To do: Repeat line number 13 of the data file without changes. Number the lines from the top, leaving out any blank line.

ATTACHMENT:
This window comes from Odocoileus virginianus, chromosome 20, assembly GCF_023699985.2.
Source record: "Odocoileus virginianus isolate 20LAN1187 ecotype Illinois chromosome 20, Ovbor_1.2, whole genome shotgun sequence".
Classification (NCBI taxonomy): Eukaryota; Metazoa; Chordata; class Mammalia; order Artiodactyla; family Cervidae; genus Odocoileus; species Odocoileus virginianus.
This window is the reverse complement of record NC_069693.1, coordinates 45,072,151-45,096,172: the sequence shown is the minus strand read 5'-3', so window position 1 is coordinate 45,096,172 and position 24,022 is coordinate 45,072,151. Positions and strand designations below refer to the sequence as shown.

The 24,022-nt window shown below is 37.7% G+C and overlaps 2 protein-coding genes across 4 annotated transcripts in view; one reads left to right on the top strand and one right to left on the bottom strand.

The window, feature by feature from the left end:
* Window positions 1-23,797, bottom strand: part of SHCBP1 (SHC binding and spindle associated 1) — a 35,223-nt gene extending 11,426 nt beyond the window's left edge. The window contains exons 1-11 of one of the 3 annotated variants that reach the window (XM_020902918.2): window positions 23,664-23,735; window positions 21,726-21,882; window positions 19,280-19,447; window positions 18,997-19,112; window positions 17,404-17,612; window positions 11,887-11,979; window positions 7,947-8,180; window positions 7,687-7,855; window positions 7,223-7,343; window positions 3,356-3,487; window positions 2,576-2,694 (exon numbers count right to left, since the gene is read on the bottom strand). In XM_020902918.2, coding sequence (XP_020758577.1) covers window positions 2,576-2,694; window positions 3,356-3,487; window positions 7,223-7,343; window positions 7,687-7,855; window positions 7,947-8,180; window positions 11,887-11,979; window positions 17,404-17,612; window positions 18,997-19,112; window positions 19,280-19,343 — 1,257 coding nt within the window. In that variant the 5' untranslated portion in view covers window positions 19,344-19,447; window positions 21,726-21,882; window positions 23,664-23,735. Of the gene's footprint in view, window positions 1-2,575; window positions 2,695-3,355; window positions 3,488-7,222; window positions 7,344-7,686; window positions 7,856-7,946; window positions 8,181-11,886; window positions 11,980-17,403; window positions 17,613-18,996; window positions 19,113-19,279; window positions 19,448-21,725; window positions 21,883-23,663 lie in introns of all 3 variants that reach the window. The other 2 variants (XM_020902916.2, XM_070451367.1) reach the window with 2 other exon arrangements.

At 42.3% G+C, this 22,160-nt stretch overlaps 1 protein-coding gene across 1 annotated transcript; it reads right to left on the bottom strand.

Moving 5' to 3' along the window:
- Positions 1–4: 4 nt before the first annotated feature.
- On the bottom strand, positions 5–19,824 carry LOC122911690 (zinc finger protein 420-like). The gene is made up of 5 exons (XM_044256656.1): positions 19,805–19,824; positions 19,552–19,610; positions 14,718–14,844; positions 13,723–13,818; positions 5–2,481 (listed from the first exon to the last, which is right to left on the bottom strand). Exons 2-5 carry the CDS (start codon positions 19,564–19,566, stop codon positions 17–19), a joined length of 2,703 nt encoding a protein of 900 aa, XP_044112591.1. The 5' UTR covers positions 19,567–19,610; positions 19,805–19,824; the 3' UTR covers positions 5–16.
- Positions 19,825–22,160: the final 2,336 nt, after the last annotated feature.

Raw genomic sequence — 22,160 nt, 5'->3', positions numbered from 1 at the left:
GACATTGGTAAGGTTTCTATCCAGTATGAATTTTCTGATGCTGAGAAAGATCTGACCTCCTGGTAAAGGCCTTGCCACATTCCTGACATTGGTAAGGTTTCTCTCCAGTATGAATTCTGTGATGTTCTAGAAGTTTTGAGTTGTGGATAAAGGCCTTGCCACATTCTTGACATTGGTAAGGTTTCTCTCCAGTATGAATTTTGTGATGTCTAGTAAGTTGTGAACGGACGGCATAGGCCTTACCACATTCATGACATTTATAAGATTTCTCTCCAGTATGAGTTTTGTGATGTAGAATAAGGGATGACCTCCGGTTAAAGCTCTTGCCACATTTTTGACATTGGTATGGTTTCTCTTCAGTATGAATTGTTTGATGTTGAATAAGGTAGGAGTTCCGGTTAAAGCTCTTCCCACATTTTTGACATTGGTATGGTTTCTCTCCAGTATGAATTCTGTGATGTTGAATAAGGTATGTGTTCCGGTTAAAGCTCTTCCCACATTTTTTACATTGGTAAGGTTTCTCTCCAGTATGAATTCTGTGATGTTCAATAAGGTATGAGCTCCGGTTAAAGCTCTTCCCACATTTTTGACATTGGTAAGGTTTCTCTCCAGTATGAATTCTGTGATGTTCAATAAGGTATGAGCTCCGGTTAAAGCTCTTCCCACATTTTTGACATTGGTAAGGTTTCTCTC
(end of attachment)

Raw genomic sequence — 22,160 nt, 5'->3', positions numbered from 1 at the left: